Landon Teal discusses gives an update on the soybean and corn crop.
Listen to the BigYield.us team and Kyle Hill, Ag 1280 Farm Director, each Monday, Wednesday, and Friday on Ag 1280 KDKD-AM. The segments air at 7:15 am and again at 12:15 pm.
This segment originally aired on July 28, 2017.
Kyle: Time for the BigYield Spotlight. We’re joined once again in studio by Landon Teal, an agronomist with BigYield.us. Glad to have you in here.
Landon: Thanks Kyle.
Kyle: We’re nearing the end of July. Lot’s of growers are wondering what to expect from this growing season. We’ve had a lot thrown at us. Landon, what have you been seeing?
Landon: Yeah, of course. This season has been very good. The first half of the year was great – we had great moisture. Planting for the most part went well. Some people struggled but overall it went very well. Once the seed was in, everything worked out well. We had good moisture, then we had those cool spells. During the vegetative stages, we could not have asked for any better weather conditions. Things stayed cool, we had good moisture to promote that great plant growth. Now, as we look toward the end of July, the tides have turned a little. We’ve been going through a heat spell the last couple of weeks that could really impact corn if you are in that grain filling stage. I’ve been in several fields showing some drought like symptoms. For soybeans, the last couple weeks have been a little rough, as I am starting to see more onset of disease. As we get a little bit of moisture and some of those heavy dews, and then that heat underneath the canopy, those diseases are thriving. The hard part right now is that I am seeing some plants with disease symptoms that have drought stresses. Hopefully we can get some cooler temperatures and some moisture to help these fields so we don’t have to access irrigation.
Kyle: Looking at the fields you have been in Landon, what growth stage are you finding most corn at?
Landon: This goes back to just depending on when you planted, but most fields I have been in are either in the grain filling stages or going through pollination. With this heat, pollination can be affected if pollination occurs before silks have pushed out.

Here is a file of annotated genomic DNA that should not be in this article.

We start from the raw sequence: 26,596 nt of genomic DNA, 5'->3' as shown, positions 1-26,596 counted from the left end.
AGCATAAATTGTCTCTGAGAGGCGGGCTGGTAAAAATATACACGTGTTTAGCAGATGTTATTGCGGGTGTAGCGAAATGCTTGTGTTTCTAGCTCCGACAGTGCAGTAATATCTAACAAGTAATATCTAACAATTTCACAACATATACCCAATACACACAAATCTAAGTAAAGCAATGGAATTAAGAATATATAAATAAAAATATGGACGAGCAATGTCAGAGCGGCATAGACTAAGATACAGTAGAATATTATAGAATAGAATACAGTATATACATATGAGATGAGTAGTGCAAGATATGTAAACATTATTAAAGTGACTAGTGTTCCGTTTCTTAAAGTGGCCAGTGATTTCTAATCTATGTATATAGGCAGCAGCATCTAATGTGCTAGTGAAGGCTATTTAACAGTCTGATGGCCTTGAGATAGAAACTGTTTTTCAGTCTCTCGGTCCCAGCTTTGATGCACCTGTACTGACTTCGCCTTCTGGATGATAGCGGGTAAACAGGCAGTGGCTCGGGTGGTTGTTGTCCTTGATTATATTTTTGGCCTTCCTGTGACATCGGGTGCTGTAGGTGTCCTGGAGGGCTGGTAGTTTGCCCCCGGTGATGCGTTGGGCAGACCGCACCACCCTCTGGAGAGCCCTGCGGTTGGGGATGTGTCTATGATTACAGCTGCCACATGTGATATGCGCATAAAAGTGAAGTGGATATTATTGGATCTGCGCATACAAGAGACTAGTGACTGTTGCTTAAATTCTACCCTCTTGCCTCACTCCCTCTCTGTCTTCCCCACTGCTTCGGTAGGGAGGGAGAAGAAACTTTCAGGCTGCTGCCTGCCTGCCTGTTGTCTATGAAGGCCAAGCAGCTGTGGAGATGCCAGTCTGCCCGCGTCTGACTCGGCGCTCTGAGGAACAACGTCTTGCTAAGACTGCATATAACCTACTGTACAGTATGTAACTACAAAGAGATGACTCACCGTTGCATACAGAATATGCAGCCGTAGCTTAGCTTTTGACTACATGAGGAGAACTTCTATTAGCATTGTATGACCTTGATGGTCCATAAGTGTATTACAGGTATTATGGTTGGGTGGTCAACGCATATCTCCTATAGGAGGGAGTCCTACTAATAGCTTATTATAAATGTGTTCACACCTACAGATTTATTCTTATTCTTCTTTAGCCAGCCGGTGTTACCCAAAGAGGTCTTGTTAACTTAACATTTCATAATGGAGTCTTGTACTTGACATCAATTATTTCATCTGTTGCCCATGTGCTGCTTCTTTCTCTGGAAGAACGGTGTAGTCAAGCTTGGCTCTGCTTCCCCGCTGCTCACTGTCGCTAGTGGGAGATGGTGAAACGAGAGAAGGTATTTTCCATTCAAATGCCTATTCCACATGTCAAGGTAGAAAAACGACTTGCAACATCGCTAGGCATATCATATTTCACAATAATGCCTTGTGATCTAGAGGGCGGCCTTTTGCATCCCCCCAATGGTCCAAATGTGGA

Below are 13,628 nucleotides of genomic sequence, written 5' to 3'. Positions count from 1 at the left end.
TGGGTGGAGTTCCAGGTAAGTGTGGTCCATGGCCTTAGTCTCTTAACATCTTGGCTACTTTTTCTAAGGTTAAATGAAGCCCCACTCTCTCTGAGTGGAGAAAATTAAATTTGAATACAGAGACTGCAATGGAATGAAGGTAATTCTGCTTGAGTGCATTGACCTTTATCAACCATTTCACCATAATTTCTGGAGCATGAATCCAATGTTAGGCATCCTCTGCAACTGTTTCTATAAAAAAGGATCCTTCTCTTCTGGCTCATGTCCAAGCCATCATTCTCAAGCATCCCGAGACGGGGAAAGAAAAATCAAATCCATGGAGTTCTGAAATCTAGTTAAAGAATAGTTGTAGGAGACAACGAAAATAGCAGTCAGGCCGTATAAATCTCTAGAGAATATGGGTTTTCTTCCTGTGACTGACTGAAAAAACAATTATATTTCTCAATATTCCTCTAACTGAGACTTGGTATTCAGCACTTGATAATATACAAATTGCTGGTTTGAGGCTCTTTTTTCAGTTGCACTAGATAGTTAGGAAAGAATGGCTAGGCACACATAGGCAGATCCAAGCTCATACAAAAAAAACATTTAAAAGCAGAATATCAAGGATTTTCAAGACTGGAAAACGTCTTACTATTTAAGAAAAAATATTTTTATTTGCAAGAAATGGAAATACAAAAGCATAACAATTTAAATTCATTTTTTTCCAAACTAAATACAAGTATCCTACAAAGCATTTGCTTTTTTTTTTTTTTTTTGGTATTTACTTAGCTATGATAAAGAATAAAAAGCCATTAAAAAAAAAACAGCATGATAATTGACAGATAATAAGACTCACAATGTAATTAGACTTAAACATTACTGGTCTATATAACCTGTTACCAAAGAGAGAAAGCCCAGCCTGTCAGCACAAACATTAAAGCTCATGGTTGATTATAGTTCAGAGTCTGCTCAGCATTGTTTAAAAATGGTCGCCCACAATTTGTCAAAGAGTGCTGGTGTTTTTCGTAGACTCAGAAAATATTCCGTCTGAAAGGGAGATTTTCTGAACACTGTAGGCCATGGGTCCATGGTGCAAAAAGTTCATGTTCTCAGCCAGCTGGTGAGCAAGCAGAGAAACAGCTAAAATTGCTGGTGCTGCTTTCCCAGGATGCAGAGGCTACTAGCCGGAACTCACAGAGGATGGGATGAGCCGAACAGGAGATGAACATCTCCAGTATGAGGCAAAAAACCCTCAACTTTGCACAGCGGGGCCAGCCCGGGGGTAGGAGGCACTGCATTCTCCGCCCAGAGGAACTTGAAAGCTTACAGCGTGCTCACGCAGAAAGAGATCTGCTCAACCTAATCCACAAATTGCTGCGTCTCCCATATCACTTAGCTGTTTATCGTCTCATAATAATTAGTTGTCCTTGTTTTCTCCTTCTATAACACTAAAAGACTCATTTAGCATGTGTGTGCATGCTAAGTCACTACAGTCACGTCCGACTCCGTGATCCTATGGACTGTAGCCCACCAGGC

Kyle: We’ve had some farmers because of heavy rain we had in April that had to replant. What are you seeing in those fields?
Landon: Most of them have already tasseled, so we’re past that stages. Those silks are starting to push out, and that’s where we go back to insect pressure. Like we’ve stated before, it’s a good time to be seeing Japanese beetles.
Kyle: Let’s talk a bit about the soybeans and their growth stage. What are you seeing there?
Landon: A lot of those soybeans are looking really good, other than a few stresses. Most of the soybeans have reached the higher vegetative stages or are beginning to flower or bloom. Most of your indeterminate varieties are starting to flower, so I’m seeing flowers on the bases of the plants and those will continue to flower as the plant grows and matures. If growers had to replant, then we’re looking at most plants being around the V5 to V6 stage.
Kyle: To reiterate, we are seeing corn coming to an end waiting for those plants to reach maturity. Soybeans continuing to flower. Is there anything growers can do to help protect their crop at this time?
Landon: It’s good to mention that because it’s actually a very critical time. There are a couple things we can do to help protect what they have in the field there. First, if they want to apply a fungicide, we are beginning to reach the time that it is perfect to do so. Also, if they want to use yield-enhancement products, now would also be a great time. Some of those products like our BigSweetYield or our Yield Booster are great products to increase yield, and they are easy to apply because you can tank mix these with your fungicide products.
Kyle: If anyone has questions about BigYield products or the services available there at the farm, how can they get ahold of you?
Landon: They can contact us online at BigYield.us, or give us a call at 816-773-6096, or stop by the research farm there in Garden City, Missouri.
Kyle: And that research farm, just west of Garden City on highway 7. Big sign there, can’t miss it. Landon, good to visit with you once again, getting your perspective and getting the update on crops here in the Golden Valley.
Landon: Thanks Kyle.